The Ministry of Consumer Affairs will approve a royal decree on video surveillance in slaughterhouses to comply with the regulations demanded by the employers and “necessary to improve animal welfare”, as announced by the Minister of Consumer Affairs, Alberto Garzón. In his appearance on June 23, the minister highlighted, among other measures, “the implementation of regulations to ensure animal welfare in slaughterhouses by installing video surveillance cameras.” Before the Health and Consumption Commission of Congress, Garzón has also announced the creation of a general sub-directorate for the study, surveillance, inspection, development and application of the sanctioning competence of the State in the face of massive fraud.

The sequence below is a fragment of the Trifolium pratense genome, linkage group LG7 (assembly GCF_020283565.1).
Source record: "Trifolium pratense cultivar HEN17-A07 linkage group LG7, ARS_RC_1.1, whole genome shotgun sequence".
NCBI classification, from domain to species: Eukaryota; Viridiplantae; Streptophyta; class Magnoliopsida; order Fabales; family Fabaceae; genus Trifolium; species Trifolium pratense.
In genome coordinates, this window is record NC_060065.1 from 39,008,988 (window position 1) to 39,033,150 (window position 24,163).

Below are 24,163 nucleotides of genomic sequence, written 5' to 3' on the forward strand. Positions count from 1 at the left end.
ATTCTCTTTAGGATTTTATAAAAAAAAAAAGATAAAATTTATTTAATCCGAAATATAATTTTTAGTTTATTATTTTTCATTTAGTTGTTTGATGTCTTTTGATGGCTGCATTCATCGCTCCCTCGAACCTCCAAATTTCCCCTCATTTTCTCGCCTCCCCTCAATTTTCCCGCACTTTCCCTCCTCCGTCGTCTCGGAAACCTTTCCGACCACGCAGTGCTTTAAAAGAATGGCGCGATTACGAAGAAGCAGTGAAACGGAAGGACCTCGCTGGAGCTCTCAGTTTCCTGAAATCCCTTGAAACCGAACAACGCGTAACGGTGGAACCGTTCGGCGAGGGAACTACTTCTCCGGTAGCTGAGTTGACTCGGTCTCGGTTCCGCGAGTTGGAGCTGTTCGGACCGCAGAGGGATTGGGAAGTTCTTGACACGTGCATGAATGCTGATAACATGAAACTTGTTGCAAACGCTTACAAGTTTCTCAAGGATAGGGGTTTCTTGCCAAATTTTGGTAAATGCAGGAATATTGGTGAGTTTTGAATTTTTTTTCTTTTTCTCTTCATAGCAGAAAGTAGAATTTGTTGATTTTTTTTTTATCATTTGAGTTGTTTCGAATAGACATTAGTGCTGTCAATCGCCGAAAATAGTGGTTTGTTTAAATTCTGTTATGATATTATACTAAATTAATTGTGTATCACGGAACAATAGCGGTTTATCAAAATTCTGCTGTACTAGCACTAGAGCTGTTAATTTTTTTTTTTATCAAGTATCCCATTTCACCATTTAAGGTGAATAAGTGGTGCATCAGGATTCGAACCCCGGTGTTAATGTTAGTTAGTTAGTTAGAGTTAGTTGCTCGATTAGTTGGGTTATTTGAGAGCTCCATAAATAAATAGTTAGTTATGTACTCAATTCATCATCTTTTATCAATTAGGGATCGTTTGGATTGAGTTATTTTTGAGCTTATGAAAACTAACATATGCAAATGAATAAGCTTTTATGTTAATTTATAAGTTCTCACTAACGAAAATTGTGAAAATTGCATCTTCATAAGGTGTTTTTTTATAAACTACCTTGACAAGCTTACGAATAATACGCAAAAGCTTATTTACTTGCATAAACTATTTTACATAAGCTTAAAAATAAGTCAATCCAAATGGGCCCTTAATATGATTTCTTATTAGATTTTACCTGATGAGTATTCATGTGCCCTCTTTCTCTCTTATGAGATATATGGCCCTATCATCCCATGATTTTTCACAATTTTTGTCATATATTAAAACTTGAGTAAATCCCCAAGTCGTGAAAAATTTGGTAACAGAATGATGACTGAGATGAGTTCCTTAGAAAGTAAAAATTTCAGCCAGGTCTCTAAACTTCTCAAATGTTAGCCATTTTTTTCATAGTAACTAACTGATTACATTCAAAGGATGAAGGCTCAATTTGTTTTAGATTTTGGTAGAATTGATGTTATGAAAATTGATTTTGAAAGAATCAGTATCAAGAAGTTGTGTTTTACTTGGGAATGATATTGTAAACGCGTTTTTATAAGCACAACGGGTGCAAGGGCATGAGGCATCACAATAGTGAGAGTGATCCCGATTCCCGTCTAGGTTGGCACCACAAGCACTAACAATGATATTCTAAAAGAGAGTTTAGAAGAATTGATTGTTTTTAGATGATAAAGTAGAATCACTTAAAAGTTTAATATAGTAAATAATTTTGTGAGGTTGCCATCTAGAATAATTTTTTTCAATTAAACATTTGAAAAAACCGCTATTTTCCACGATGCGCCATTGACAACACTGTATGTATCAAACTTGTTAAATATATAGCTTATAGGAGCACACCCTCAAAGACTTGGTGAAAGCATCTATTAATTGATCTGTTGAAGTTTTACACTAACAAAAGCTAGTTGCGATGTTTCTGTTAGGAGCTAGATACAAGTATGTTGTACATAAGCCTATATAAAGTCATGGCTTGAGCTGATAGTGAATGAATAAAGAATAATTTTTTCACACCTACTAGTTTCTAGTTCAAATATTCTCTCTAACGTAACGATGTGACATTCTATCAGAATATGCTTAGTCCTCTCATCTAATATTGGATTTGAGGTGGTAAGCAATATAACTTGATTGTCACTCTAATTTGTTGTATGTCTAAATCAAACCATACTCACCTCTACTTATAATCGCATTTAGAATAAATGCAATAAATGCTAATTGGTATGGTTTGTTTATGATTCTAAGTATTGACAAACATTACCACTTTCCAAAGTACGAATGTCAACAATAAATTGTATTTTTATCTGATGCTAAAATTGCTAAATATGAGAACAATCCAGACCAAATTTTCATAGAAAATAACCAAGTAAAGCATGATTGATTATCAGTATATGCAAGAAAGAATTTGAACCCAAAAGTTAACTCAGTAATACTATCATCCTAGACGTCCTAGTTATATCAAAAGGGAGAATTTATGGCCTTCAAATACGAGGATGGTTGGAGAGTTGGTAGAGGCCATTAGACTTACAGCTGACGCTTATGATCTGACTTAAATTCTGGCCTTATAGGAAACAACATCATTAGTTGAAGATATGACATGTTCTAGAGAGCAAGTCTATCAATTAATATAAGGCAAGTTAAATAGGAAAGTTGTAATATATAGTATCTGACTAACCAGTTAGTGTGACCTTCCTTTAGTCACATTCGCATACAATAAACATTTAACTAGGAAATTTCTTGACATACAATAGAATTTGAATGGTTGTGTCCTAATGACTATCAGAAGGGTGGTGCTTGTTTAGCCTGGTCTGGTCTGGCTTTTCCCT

It would be, the minister said in his appearance, of “complying with the regulations that are demanded by the sector, by employers, by civil society associations and that is absolutely necessary to also improve animal welfare.”
The installation of video surveillance systems in slaughterhouses is only mandatory in the United Kingdom. The initiative, as Anafric has published in its news section, aims to supervise correct compliance with animal welfare conditions in slaughterhouses, understanding that this will improve the self-control capacity of companies and guarantee the good work of workers, as well as the control of compliance by the Official Veterinary Services. The initiative has been in public information and allegations could be submitted until April 23, 2021.
In principle, the government intended to approve it at the end of 2021, but the publication has been delayed.
Other information on video surveillance in slaughterhouses.